Considering that Americans are very passionate about their sports, it should come as little or no surprise that the Supreme Court has a secret basketball court inside the infamous building. Aptly nicknamed "The Highest Court in the Land," the basketball court is located directly over the building's large courtroom.
Judges, lawyers, police officers, and other people who work at the building all have access to the basketball court. It's a nice option for those who need a breather from fighting it out in court.
Roxy's Suite Above Radio City Music Hall
If you ever go to see the Rockettes during Christmas at Radio City Music Hall, keep in mind that there's a secret room above the theater. When the infamous theater opened in 1932, broadway producer Samuel Lionel "Roxy" Rothafel wanted an apartment built.
Roxy was the proud owner of an art deco-inspired suite on the fifth floor of the theater. Today, it's called Roxy's Suit and is reserved for performers and VIP guests. But it is also available to the general public to rent for a hefty price. Or, if you don't feel like breaking the bank, go on the Stage Door Tour to take a peek inside the suite.
The New York Public Library System Has Secret Apartments
When the New York Public Library system's buildings were first constructed a century ago, they needed staff to take care of the buildings, which weren't exactly tiny! To make things simple, apartments were built on top of the city's libraries to house the custodial staff and their families.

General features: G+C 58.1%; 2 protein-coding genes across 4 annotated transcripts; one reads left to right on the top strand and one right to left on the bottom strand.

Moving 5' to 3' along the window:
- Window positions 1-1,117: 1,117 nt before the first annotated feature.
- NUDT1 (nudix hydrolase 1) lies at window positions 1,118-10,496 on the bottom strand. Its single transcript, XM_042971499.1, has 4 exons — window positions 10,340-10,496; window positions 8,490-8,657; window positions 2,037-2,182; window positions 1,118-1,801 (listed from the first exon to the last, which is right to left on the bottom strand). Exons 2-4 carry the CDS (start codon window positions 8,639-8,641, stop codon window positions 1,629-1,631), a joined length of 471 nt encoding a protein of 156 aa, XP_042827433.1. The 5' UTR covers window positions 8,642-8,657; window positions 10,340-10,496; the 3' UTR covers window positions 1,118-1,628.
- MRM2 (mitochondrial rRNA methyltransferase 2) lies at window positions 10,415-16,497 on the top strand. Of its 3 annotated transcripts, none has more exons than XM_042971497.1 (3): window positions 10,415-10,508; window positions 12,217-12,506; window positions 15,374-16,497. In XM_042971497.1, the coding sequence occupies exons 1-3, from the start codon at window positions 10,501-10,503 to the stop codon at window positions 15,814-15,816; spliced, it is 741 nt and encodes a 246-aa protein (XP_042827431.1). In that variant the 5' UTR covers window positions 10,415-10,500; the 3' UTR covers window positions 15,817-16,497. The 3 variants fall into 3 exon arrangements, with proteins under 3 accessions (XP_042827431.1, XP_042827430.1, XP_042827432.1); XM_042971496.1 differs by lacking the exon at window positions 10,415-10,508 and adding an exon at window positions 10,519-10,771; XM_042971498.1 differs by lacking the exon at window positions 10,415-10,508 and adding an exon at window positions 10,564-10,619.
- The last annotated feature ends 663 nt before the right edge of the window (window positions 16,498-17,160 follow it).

The secret apartments have been vacated since the 1970s and '80s, but the rooms are still there! They're not used as staff lodging anymore, but rather for storage. According to Time Out New York, however, the Washington Heights Library is reopening some of its apartments.
Mount Rushmore Has A Secret Hall Of Records
If National Treasure taught us anything, it's that historical landmarks are more than meets the eye. Take Mount Rushmore, for example. You'd probably never expect a secret hall designed to hold shelves of important documents to be located behind Abraham Lincoln's head.
Well, when Gutzon Borglum carved the historic sculpture, that's exactly what he built. The hall was originally designed to hold important historical documents, such as The Declaration of Independence and the Constitution. And while both of those documents are housed elsewhere, there is a library full of records explaining why and how the mountain carving came to be -- supposedly, since it's not open to the public.